Blog Post

Body Positivity is Sexy AF

This content has been produced in partnership between Durex UK and HER as part of the #MySexMyWay campaign. 

For too long the world’s understanding of sex and intimacy has been focused exclusively on cisgender heterosexual experiences, meaning that the health and wellbeing of the queer and trans community is left behind when it comes to sex education, information and representation. That’s why Durex has launched an extensive survey to better understand and expand on topics relating to LGBTQ+ sex, hoping to identify individual experiences within a greatly underserved community. With the specifics of how queer, trans and nonbinary people and how they relate to one another, Durex hopes to better understand and support everyone, so that each person can enjoy sex their way — safely, consensually, and with the confidence to bring their whole selves into any intimate situation. 

As part of this mission, we have created a range of articles that provide you with information to help you live your sex life your way. Join us in completing the UK’s largest LGBTQ+ sex survey from Durex,, solely aimed at the LGBTQ+ community, and share your experiences to help us enable everyone to live their sex lives, their way.

Take the survey

Queer folks aren’t born into a society that celebrates their bodies, and unless you’re one of the few who fall into every category of Euro-centric beauty standards, most people will get the wrong idea about their perceived hotness. That’s why body positivity is so crucial, especially when it comes to how you feel when you’re getting intimate with someone else.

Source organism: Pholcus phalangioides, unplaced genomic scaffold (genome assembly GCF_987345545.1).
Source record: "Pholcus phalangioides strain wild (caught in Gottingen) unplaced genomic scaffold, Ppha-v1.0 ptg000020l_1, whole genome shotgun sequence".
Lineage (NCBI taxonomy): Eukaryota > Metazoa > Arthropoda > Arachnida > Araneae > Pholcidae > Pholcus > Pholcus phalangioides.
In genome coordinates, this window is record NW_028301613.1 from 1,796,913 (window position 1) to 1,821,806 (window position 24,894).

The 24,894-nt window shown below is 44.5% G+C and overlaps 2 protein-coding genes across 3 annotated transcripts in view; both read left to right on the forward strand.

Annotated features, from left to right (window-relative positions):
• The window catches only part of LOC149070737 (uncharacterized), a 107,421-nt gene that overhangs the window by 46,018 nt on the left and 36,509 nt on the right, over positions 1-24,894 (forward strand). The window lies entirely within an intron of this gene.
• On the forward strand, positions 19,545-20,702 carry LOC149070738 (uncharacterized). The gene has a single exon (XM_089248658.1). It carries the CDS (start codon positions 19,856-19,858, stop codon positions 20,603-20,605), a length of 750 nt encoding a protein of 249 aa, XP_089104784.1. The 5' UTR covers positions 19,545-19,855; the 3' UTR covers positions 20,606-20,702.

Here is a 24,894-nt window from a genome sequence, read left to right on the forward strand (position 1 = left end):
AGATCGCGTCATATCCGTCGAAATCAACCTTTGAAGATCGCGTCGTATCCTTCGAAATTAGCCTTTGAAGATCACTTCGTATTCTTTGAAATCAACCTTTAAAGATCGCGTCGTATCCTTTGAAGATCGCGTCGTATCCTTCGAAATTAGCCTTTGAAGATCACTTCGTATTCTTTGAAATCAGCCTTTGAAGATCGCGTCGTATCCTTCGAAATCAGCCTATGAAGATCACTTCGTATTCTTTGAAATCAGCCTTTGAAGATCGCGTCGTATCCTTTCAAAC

The idea of being body positive is often co-opted to mean a variety of things, but at its core, it’s the radical notion of loving and accepting yourself no matter what the world tells you might be wrong with you. And because queer people are of varying identities, abilities and sizes, there’s too often the potential to feel shame about more than one aspect of who you are, and that can translate to the bedroom. Certain bodies move differently than others or can’t be in specific positions for too long. Some people find it hot to have sex in candlelight or complete darkness, while others want everything out in the open. Use what you like for your body to your advantage, and see if picking out some toys together or role playing help you feel like your sexiest self in intimate scenarios.

Becoming body positive outside of sex will ultimately help anyone become more confident about their wants and needs in the bedroom. Self-love requires eschewing societal norms and accepted social standards of sexy, and finding a partner who does the same. As an added bonus, the confidence you feel will likely be contagious — your partner will match your enthusiasm and you’ll be extra successful in your experience.

Your empowered feelings about yourself and your body will be an asset to you during sex, because you’ll be prepared to tell your partner exactly what you like and how you like it. 

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